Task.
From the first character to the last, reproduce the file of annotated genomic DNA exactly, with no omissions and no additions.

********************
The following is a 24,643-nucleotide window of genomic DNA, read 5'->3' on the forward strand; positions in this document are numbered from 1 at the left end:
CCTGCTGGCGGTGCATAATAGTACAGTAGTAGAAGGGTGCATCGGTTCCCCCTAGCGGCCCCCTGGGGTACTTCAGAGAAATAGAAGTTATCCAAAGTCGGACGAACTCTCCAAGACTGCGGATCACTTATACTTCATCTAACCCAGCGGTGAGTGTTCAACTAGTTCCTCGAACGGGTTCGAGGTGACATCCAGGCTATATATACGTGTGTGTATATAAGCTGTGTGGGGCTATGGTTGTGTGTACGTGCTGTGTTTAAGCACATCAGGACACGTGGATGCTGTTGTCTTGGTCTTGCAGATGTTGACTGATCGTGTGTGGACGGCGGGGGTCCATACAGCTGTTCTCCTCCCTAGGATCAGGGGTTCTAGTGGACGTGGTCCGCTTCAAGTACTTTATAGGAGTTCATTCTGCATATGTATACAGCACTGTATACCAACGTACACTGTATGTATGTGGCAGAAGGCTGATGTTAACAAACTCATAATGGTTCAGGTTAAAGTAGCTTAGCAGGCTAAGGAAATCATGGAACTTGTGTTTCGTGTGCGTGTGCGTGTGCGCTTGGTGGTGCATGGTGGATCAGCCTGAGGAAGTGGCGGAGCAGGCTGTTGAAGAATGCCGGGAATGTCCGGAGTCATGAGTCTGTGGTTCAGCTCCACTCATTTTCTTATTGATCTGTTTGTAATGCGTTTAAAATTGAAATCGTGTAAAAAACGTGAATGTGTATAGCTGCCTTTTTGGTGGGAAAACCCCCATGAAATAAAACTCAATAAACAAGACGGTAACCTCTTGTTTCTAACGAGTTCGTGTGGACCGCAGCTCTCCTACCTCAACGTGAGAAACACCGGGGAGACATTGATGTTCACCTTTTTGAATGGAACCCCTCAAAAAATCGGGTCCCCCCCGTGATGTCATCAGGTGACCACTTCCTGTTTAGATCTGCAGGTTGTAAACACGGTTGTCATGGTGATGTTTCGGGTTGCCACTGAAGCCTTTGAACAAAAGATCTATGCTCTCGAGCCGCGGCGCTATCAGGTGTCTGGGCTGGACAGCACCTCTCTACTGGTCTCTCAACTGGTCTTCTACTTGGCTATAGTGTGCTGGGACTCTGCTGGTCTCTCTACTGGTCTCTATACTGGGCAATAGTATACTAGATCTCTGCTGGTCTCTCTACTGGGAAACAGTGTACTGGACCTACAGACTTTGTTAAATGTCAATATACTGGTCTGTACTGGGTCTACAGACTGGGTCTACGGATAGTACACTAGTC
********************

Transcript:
The following is a 24,643-nucleotide window of genomic DNA, read 5'->3' on the forward strand; positions in this document are numbered from 1 at the left end:
CCTGCTGGCGGTGCATAATAGTACAGTAGTAGAAGGGTGCATCGGTTCCCCCTAGCGGCCCCCTGGGGTACTTCAGAGAAATAGAAGTTATCCAAAGTCGGACGAACTCTCCAAGACTGCGGATCACTTATACTTCATCTAACCCAGCGGTGAGTGTTCAACTAGTTCCTCGAACGGGTTCGAGGTGACATCCAGGCTATATATACGTGTGTGTATATAAGCTGTGTGGGGCTATGGTTGTGTGTACGTGCTGTGTTTAAGCACATCAGGACACGTGGATGCTGTTGTCTTGGTCTTGCAGATGTTGACTGATCGTGTGTGGACGGCGGGGGTCCATACAGCTGTTCTCCTCCCTAGGATCAGGGGTTCTAGTGGACGTGGTCCGCTTCAAGTACTTTATAGGAGTTCATTCTGCATATGTATACAGCACTGTATACCAACGTACACTGTATGTATGTGGCAGAAGGCTGATGTTAACAAACTCATAATGGTTCAGGTTAAAGTAGCTTAGCAGGCTAAGGAAATCATGGAACTTGTGTTTCGTGTGCGTGTGCGTGTGCGCTTGGTGGTGCATGGTGGATCAGCCTGAGGAAGTGGCGGAGCAGGCTGTTGAAGAATGCCGGGAATGTCCGGAGTCATGAGTCTGTGGTTCAGCTCCACTCATTTTCTTATTGATCTGTTTGTAATGCGTTTAAAATTGAAATCGTGTAAAAAACGTGAATGTGTATAGCTGCCTTTTTGGTGGGAAAACCCCCATGAAATAAAACTCAATAAACAAGACGGTAACCTCTTGTTTCTAACGAGTTCGTGTGGACCGCAGCTCTCCTACCTCAACGTGAGAAACACCGGGGAGACATTGATGTTCACCTTTTTGAATGGAACCCCTCAAAAAATCGGGTCCCCCCCGTGATGTCATCAGGTGACCACTTCCTGTTTAGATCTGCAGGTTGTAAACACGGTTGTCATGGTGATGTTTCGGGTTGCCACTGAAGCCTTTGAACAAAAGATCTATGCTCTCGAGCCGCGGCGCTATCAGGTGTCTGGGCTGGACAGCACCTCTCTACTGGTCTCTCAACTGGTCTTCTACTTGGCTATAGTGTGCTGGGACTCTGCTGGTCTCTCTACTGGTCTCTATACTGGGCAATAGTATACTAGATCTCTGCTGGTCTCTCTACTGGGAAACAGTGTACTGGACCTACAGACTTTGTTAAATGTCAATATACTGGTCTGTACTGGGTCTACAGACTGGGTCTACGGATAGTACACTAGTC